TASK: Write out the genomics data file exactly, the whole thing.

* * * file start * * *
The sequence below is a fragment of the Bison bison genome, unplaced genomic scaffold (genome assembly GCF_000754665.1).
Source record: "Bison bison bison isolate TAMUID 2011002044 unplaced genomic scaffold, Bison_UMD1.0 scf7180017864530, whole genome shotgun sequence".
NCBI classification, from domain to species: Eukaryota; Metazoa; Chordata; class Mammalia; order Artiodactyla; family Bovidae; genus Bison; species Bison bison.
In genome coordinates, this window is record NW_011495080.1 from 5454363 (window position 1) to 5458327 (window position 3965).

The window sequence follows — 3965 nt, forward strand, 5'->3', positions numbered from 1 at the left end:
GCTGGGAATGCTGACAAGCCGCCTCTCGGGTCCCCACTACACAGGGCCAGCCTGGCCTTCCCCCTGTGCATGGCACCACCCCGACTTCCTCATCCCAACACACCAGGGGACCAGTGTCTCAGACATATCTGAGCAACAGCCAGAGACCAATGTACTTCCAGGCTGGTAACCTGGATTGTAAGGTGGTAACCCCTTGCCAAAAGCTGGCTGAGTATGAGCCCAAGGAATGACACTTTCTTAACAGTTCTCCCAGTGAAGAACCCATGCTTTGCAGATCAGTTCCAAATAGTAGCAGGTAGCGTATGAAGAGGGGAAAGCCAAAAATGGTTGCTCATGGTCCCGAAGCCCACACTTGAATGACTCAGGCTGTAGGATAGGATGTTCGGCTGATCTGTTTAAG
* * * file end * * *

The sequence below is a fragment of the Bison bison genome, unplaced genomic scaffold (genome assembly GCF_000754665.1).
Source record: "Bison bison bison isolate TAMUID 2011002044 unplaced genomic scaffold, Bison_UMD1.0 scf7180017864530, whole genome shotgun sequence".
NCBI classification, from domain to species: Eukaryota; Metazoa; Chordata; class Mammalia; order Artiodactyla; family Bovidae; genus Bison; species Bison bison.
In genome coordinates, this window is record NW_011495080.1 from 5454363 (window position 1) to 5458327 (window position 3965).

The window sequence follows — 3965 nt, forward strand, 5'->3', positions numbered from 1 at the left end:
GCTGGGAATGCTGACAAGCCGCCTCTCGGGTCCCCACTACACAGGGCCAGCCTGGCCTTCCCCCTGTGCATGGCACCACCCCGACTTCCTCATCCCAACACACCAGGGGACCAGTGTCTCAGACATATCTGAGCAACAGCCAGAGACCAATGTACTTCCAGGCTGGTAACCTGGATTGTAAGGTGGTAACCCCTTGCCAAAAGCTGGCTGAGTATGAGCCCAAGGAATGACACTTTCTTAACAGTTCTCCCAGTGAAGAACCCATGCTTTGCAGATCAGTTCCAAATAGTAGCAGGTAGCGTATGAAGAGGGGAAAGCCAAAAATGGTTGCTCATGGTCCCGAAGCCCACACTTGAATGACTCAGGCTGTAGGATAGGATGTTCGGCTGATCTGTTTAAG